The Bottom Line

There was a time when I would jump through a bunch of hoops just to save a dollar or two. My ibuprofen adventures are just one example of my penny pinching efforts. Nowadays, I don’t go too much out of my way if it’s only going to save a few dollars. Still, I’m happy when I look at my month expense tracker. Pretty much every dollar spent is either a real need or increases my quality of life. That’s definitely a win, in my book.

What do you think? What do you consider frugal? How do you pinch your pennies? And what do you consider to be a waste of money?

Pinching Pennies

Shutterstock

David Ning

Experienced Finance Writer

David is a published author, entrepreneur and a proud dad. He firmly believes that anyone can build a solid financial foundation as long as they are willing to learn. He runs MoneyNing.com, where he discusses every day money issues to encourage the masses to think about their finances more often.

Explore

How Much You Should Spend on an Engagement Ring and What To Look For Wedding Ring Around Rolled Up $100 Dollar Bill Financial Advice

How Much You Should Spend on an Engagement Ring and What To Look For

Spending three months’ worth of salary might be the rule of thumb, but is it necessary? That depends on a variety of factors, including your financial situation and your partner’s style. When it’s time to buy a ring, keep the 4Cs in mind: Cut, Color, Clarity, and Carats. Engagement rings can be marked up 600% […]

Read More about How Much You Should Spend on an Engagement Ring and What To Look For

8 minute read

Is Pinching Pennies The Ultimate Secret To Wealth? Financial Advice

Is Pinching Pennies The Ultimate Secret To Wealth?

I’ve always identified myself as a penny pincher. However, I wouldn’t necessarily say I’m proud of that label. Then again, I’ve never fully shied away from it either. After all, I credit my willingness to scrap and save for giving me courage to jump into the unknown of entrepreneurship when I started MoneyNing.com, all those years […]

Read More about Is Pinching Pennies The Ultimate Secret To Wealth?

8 minute read

Widow’s Pension: Everything You Need to Know Financial Advice

Widow’s Pension: Everything You Need to Know

Qualifying military members can set up a Survivor’s Benefit Plan (SBP) upon retirement. The SBP, along with standard Social Security, can be used by a widow to stay financially afloat. Both the deceased veteran and the surviving spouse must meet certain conditions to qualify for a SPB. The payment amount depends on a number of […]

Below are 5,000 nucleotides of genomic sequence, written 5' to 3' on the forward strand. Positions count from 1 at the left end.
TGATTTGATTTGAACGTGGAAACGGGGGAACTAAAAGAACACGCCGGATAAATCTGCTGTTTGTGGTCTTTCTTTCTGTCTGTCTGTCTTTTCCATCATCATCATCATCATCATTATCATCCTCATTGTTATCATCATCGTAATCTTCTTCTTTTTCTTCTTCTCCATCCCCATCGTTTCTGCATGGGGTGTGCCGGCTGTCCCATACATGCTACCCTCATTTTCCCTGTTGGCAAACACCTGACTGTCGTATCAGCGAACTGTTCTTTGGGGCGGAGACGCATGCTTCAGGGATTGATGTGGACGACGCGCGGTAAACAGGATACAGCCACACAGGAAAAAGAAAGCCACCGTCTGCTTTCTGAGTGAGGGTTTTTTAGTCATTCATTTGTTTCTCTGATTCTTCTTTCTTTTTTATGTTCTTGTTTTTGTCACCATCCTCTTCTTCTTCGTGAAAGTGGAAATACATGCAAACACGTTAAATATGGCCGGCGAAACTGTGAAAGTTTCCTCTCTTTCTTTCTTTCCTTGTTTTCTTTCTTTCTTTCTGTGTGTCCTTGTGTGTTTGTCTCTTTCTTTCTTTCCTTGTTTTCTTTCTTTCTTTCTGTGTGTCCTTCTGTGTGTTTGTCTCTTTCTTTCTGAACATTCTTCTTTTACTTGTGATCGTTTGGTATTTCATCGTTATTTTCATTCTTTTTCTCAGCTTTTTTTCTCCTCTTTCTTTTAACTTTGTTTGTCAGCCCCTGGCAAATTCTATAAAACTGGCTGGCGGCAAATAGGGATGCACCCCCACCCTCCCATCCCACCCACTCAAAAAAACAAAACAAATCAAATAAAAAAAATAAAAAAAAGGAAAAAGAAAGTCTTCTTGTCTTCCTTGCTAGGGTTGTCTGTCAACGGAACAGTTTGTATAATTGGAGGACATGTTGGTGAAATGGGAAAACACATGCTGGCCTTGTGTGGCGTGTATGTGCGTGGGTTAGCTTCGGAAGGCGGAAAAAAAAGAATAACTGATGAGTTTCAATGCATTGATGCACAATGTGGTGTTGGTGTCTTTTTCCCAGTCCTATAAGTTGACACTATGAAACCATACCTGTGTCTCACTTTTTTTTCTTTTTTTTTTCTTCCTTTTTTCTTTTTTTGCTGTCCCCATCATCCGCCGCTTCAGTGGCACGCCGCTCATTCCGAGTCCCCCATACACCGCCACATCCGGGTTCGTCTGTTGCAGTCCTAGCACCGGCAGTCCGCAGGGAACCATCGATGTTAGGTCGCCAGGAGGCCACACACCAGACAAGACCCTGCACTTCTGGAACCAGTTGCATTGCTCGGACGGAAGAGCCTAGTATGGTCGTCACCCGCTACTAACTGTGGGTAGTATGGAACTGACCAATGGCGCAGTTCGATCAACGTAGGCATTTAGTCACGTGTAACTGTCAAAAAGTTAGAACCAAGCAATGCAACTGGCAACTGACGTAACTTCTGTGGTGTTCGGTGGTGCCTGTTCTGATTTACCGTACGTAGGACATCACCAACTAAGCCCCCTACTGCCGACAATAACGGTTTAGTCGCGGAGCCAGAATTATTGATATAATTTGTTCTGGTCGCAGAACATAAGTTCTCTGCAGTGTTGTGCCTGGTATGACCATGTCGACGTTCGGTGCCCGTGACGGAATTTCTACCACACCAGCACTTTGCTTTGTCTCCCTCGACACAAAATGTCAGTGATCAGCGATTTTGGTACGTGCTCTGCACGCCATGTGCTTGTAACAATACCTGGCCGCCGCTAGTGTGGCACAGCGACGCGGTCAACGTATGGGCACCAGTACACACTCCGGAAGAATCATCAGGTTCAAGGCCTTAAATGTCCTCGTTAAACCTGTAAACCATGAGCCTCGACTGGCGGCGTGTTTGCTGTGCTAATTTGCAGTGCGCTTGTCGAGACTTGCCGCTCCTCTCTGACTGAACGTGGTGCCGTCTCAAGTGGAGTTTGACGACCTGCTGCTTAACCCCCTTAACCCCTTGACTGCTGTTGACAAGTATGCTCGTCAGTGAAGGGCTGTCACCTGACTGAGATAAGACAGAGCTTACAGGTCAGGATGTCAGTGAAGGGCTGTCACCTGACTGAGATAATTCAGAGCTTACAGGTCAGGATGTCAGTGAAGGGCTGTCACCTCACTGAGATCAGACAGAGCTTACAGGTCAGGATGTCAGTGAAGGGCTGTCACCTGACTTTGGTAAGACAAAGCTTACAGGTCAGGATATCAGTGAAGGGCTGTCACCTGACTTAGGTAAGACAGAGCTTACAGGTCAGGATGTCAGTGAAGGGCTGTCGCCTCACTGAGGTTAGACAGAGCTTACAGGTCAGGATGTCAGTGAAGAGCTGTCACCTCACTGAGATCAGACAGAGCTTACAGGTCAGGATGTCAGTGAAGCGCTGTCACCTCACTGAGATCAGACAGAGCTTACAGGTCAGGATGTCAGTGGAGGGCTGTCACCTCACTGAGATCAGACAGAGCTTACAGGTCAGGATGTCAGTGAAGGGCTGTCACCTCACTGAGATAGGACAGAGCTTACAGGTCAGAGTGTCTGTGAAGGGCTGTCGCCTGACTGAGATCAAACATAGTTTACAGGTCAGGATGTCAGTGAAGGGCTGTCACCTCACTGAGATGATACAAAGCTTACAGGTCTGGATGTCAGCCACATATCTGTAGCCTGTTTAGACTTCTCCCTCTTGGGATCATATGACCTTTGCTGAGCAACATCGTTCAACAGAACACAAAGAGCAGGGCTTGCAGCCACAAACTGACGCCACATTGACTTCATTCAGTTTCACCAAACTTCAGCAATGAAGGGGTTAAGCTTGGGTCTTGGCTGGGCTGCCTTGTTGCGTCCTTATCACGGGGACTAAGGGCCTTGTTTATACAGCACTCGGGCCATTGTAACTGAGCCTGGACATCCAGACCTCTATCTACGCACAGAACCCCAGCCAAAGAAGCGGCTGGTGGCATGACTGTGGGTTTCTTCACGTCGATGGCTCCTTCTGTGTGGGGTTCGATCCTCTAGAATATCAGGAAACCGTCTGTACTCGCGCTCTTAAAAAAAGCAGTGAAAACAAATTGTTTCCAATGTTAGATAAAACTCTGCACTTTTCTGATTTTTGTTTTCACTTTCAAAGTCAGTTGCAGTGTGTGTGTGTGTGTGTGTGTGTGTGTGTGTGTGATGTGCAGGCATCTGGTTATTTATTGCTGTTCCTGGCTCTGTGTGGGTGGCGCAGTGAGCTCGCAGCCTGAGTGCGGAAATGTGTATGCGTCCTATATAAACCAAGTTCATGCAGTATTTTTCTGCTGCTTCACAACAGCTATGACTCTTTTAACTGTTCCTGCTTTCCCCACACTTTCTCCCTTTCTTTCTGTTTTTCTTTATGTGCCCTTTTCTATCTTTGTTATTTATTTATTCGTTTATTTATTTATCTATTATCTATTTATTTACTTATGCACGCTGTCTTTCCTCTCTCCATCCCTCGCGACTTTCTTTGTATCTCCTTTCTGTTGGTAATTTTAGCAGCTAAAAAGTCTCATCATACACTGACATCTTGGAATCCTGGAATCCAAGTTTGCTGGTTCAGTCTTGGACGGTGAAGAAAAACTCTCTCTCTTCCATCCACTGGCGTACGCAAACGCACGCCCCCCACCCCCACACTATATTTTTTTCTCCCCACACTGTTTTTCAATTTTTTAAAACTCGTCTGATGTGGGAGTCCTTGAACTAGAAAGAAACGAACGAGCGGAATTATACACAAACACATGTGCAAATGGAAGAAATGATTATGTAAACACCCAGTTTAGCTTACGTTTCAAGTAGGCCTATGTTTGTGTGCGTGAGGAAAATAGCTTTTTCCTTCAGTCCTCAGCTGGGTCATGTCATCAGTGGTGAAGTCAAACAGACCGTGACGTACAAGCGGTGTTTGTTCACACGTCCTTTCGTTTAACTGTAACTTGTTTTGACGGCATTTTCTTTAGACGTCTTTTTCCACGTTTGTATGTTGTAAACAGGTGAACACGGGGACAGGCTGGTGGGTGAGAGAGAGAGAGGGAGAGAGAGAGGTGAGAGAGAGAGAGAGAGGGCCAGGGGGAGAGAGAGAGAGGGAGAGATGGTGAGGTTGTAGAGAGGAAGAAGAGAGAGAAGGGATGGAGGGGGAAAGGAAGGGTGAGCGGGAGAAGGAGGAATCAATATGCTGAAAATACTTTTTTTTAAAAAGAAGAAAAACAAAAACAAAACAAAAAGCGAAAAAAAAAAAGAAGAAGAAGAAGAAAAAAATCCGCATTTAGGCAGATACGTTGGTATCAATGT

Read More about Widow’s Pension: Everything You Need to Know

6 minute read

Reducing Debt: Is Your Debt Like a Yo-Yo Diet? Financial Advice

Reducing Debt: Is Your Debt Like a Yo-Yo Diet?

You’ve probably heard the term “yo-yo dieting” before. It’s the problem that many people face when they attempt to lose weight. They will make drastic, unsustainable changes to their exercise and diet plans. The weight drops off, they relax their diet and start skipping gym days, and the weight comes roaring back. Rinse, repeat, ad […]

Read More about Reducing Debt: Is Your Debt Like a Yo-Yo Diet?

9 minute read

Is Thanksgiving Being Taken Over by Consumerism? Financial Advice

Is Thanksgiving Being Taken Over by Consumerism?

One of my favorite holidays is Thanksgiving. It’s one of the simplest of holidays. You can celebrate it without a lot of fuss — and without the need for elaborate décor or expensive presents. Thanksgiving has long been considered a holiday mostly untouched by consumerism. After all, what is less consumer-based than gathering with family […]

Read More about Is Thanksgiving Being Taken Over by Consumerism?

7 minute read

Do You Truly Understand The Impact Of Your Financial Decisions? Financial Advice

Do You Truly Understand The Impact Of Your Financial Decisions?

Too often, we think of our financial decisions as being made in a vacuum. For example, we figure that the investment choices we make only affect us in terms of gains or losses. Or the decision to fund a 529 education account only means your child will have a better chance of making it through […]

Read More about Do You Truly Understand The Impact Of Your Financial Decisions?

7 minute read

Simple (But Not Easy) Tips for Financial Success Financial Advice

Simple (But Not Easy) Tips for Financial Success

Whether it’s through a blunt comment online, a gentle reminder in person, or just by the look on their face, people tell me the same thing all the time. “David,” they say, ” I already know everything you’re saying to me right now. I want to be financially free. I don’t need someone to rehash […]

Read More about Simple (But Not Easy) Tips for Financial Success

6 minute read

See all in Financial Advice